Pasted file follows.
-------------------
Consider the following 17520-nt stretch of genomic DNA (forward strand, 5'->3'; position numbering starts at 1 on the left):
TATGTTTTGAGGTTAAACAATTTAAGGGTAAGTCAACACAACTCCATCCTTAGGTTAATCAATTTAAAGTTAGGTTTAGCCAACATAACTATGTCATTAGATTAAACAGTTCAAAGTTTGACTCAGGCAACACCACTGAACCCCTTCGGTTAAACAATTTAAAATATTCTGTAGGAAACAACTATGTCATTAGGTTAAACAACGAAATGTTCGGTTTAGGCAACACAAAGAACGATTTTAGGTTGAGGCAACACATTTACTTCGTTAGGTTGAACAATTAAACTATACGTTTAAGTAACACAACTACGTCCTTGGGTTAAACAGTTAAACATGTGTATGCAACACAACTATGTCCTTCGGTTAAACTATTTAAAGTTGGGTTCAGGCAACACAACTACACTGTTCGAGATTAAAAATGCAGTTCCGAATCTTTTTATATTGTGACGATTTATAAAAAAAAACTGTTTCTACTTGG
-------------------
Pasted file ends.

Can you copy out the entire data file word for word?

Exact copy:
Consider the following 17520-nt stretch of genomic DNA (forward strand, 5'->3'; position numbering starts at 1 on the left):
TATGTTTTGAGGTTAAACAATTTAAGGGTAAGTCAACACAACTCCATCCTTAGGTTAATCAATTTAAAGTTAGGTTTAGCCAACATAACTATGTCATTAGATTAAACAGTTCAAAGTTTGACTCAGGCAACACCACTGAACCCCTTCGGTTAAACAATTTAAAATATTCTGTAGGAAACAACTATGTCATTAGGTTAAACAACGAAATGTTCGGTTTAGGCAACACAAAGAACGATTTTAGGTTGAGGCAACACATTTACTTCGTTAGGTTGAACAATTAAACTATACGTTTAAGTAACACAACTACGTCCTTGGGTTAAACAGTTAAACATGTGTATGCAACACAACTATGTCCTTCGGTTAAACTATTTAAAGTTGGGTTCAGGCAACACAACTACACTGTTCGAGATTAAAAATGCAGTTCCGAATCTTTTTATATTGTGACGATTTATAAAAAAAAACTGTTTCTACTTGG